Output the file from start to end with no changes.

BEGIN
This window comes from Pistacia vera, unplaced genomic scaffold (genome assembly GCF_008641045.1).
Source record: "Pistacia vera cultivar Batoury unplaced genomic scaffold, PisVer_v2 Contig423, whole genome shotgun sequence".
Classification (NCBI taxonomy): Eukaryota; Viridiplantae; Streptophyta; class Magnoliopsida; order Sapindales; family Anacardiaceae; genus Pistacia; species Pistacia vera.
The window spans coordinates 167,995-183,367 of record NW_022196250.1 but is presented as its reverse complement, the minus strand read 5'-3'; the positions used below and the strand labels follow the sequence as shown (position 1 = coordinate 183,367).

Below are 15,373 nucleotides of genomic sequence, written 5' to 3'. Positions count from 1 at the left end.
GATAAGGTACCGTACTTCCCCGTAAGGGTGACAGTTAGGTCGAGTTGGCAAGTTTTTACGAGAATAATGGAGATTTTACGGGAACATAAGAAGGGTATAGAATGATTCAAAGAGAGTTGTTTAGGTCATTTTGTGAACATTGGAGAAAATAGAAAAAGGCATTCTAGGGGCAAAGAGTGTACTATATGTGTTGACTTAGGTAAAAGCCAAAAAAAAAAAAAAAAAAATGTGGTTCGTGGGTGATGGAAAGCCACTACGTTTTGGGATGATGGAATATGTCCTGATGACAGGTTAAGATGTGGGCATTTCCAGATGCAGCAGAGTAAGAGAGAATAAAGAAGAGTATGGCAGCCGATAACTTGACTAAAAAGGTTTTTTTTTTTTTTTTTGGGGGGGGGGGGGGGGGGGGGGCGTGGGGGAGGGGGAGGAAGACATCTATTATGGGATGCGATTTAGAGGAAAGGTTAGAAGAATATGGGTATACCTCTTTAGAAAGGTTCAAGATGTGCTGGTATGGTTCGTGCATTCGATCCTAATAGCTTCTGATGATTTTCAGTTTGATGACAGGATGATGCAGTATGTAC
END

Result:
This window comes from Pistacia vera, unplaced genomic scaffold (genome assembly GCF_008641045.1).
Source record: "Pistacia vera cultivar Batoury unplaced genomic scaffold, PisVer_v2 Contig423, whole genome shotgun sequence".
Classification (NCBI taxonomy): Eukaryota; Viridiplantae; Streptophyta; class Magnoliopsida; order Sapindales; family Anacardiaceae; genus Pistacia; species Pistacia vera.
The window spans coordinates 167,995-183,367 of record NW_022196250.1 but is presented as its reverse complement, the minus strand read 5'-3'; the positions used below and the strand labels follow the sequence as shown (position 1 = coordinate 183,367).

Below are 15,373 nucleotides of genomic sequence, written 5' to 3'. Positions count from 1 at the left end.
GATAAGGTACCGTACTTCCCCGTAAGGGTGACAGTTAGGTCGAGTTGGCAAGTTTTTACGAGAATAATGGAGATTTTACGGGAACATAAGAAGGGTATAGAATGATTCAAAGAGAGTTGTTTAGGTCATTTTGTGAACATTGGAGAAAATAGAAAAAGGCATTCTAGGGGCAAAGAGTGTACTATATGTGTTGACTTAGGTAAAAGCCAAAAAAAAAAAAAAAAAAATGTGGTTCGTGGGTGATGGAAAGCCACTACGTTTTGGGATGATGGAATATGTCCTGATGACAGGTTAAGATGTGGGCATTTCCAGATGCAGCAGAGTAAGAGAGAATAAAGAAGAGTATGGCAGCCGATAACTTGACTAAAAAGGTTTTTTTTTTTTTTTTTGGGGGGGGGGGGGGGGGGGGGGCGTGGGGGAGGGGGAGGAAGACATCTATTATGGGATGCGATTTAGAGGAAAGGTTAGAAGAATATGGGTATACCTCTTTAGAAAGGTTCAAGATGTGCTGGTATGGTTCGTGCATTCGATCCTAATAGCTTCTGATGATTTTCAGTTTGATGACAGGATGATGCAGTATGTAC